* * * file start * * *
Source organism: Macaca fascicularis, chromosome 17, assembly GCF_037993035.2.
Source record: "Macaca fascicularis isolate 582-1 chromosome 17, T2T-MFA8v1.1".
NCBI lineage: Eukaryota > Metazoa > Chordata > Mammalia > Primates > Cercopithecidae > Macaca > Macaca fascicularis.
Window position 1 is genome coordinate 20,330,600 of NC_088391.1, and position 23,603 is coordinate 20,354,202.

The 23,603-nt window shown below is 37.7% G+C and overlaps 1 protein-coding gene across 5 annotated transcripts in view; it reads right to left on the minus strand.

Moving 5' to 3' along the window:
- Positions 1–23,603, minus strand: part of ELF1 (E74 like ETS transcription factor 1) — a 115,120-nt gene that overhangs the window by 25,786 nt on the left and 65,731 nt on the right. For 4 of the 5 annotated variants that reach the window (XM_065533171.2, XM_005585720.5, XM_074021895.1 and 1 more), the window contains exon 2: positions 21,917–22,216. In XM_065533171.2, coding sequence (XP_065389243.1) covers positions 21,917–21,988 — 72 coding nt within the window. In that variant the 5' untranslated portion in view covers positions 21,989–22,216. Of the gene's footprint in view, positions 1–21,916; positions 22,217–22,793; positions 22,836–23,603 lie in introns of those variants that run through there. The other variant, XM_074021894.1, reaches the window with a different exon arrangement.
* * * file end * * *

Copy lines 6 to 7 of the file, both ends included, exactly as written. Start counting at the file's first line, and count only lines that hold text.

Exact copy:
Moving 5' to 3' along the window:
- Positions 1–23,603, minus strand: part of ELF1 (E74 like ETS transcription factor 1) — a 115,120-nt gene that overhangs the window by 25,786 nt on the left and 65,731 nt on the right. For 4 of the 5 annotated variants that reach the window (XM_065533171.2, XM_005585720.5, XM_074021895.1 and 1 more), the window contains exon 2: positions 21,917–22,216. In XM_065533171.2, coding sequence (XP_065389243.1) covers positions 21,917–21,988 — 72 coding nt within the window. In that variant the 5' untranslated portion in view covers positions 21,989–22,216. Of the gene's footprint in view, positions 1–21,916; positions 22,217–22,793; positions 22,836–23,603 lie in introns of those variants that run through there. The other variant, XM_074021894.1, reaches the window with a different exon arrangement.